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Economist Explores How Math and Economics Relates to Human Behavior

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As a teenager, Sam Flanders read Isaac Asimov’s Foundation series of novels and was fascinated by the idea of psychohistory — “a hypothetical academic discipline that predicted human behavior mathematically,” says the assistant professor of economics who joined Cal State Fullerton this fall.

“I also read ‘Freakonomics,’ which showed me that economists pursued these same aspirations, albeit on a much more limited scale.”

Those interests are reflected in Flanders’ bachelor’s degree in mathematics and economics from Knox College and doctorate in economics from the University of North Carolina at Chapel Hill.

What are your research interests and why?

My research focuses on matching theory, the study of how buyers and sellers, workers and firms, schools and students —  even romantic couples — form partnerships, and the related field of market design, the study of how to engineer efficient marketplaces. These areas have led to dramatic improvements in a number of markets.

For example, the assignment of medical students to residencies was once a severely dysfunctional market. Residency programs hired residents almost as soon as they entered medical school — far too early to judge their specialty preferences — in order to avoid another hospital snatching up the student first. Now a matching algorithm takes program and student preferences at the end of med school and assigns every resident at once.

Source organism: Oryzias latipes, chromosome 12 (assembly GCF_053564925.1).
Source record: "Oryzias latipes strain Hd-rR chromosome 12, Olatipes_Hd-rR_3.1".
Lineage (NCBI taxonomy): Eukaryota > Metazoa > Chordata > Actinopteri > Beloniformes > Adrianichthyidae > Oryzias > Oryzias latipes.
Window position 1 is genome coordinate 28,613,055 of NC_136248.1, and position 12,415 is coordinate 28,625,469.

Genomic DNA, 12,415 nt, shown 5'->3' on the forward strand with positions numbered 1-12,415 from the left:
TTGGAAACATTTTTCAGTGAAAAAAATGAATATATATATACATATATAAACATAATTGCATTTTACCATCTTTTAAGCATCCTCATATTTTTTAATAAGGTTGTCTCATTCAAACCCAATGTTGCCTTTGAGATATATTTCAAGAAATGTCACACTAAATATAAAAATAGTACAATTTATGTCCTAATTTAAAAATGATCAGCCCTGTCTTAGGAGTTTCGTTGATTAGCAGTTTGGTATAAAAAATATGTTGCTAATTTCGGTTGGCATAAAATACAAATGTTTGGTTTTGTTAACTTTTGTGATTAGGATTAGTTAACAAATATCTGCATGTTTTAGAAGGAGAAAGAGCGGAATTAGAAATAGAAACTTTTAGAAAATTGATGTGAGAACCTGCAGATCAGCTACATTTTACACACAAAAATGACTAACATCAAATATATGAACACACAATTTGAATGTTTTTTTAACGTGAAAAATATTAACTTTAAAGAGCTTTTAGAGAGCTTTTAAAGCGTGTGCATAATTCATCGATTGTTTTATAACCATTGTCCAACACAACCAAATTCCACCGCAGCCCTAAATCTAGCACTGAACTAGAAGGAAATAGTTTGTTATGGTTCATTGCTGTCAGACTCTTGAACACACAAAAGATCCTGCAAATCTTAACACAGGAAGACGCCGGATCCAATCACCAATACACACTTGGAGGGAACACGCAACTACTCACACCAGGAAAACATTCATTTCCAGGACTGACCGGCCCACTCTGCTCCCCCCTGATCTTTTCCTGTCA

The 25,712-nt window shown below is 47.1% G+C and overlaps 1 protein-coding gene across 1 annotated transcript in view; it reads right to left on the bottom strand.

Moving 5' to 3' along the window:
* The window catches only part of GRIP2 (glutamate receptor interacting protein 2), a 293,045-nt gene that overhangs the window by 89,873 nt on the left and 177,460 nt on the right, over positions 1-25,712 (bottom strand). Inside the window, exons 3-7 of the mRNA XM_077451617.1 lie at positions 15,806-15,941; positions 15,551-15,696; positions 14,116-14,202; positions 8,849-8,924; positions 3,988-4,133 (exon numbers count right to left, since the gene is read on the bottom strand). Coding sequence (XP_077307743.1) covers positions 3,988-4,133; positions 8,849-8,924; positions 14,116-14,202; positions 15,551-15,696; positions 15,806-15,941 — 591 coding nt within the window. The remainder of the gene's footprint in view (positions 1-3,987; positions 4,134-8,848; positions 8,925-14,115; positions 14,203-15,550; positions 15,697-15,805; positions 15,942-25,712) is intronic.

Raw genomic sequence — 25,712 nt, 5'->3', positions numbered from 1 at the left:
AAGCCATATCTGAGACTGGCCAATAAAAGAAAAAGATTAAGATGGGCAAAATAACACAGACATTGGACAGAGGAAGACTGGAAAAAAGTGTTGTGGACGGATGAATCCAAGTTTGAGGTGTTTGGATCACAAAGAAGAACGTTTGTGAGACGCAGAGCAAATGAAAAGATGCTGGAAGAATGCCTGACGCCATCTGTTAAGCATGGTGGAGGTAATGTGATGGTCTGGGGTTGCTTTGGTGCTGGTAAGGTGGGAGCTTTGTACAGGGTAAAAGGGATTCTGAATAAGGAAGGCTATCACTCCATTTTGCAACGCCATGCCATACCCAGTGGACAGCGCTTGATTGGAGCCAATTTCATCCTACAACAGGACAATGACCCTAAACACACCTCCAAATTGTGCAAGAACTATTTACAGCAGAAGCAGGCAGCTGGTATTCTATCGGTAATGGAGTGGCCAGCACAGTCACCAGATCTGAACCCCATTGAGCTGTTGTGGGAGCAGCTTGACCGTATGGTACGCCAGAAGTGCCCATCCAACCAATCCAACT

What changes do you envision in your field five years from now?

I believe this engineering approach to markets will only become more important as more and more aspects of our lives are mediated by matching platforms like online dating websites, sharing economy apps and job search websites.

My own research has focused on efficiency in online dating platforms, a topic that had previously received little attention, and I’m currently working on empirical research with a new job search app called Blendoor, which does race- and gender-blind job matching. I’ll be studying the extent to which designing a market that withholds demographic information, until later in the hiring process, can prevent discrimination.

How do you engage students in your classes and research?

In the classroom, I like to utilize active learning techniques to engage students. This includes using apps like Poll Everywhere to ask students questions throughout class, breaking students into groups to discuss concepts and solve problems, and using games that simulate economic scenarios and game theoretic models for students to participate in — I’ve coded a number of games that can be played in class using smartphones and allow students to learn about market behavior and game theory by experiencing it themselves.

See the complete list of new tenure-track faculty joining CSUF this fall.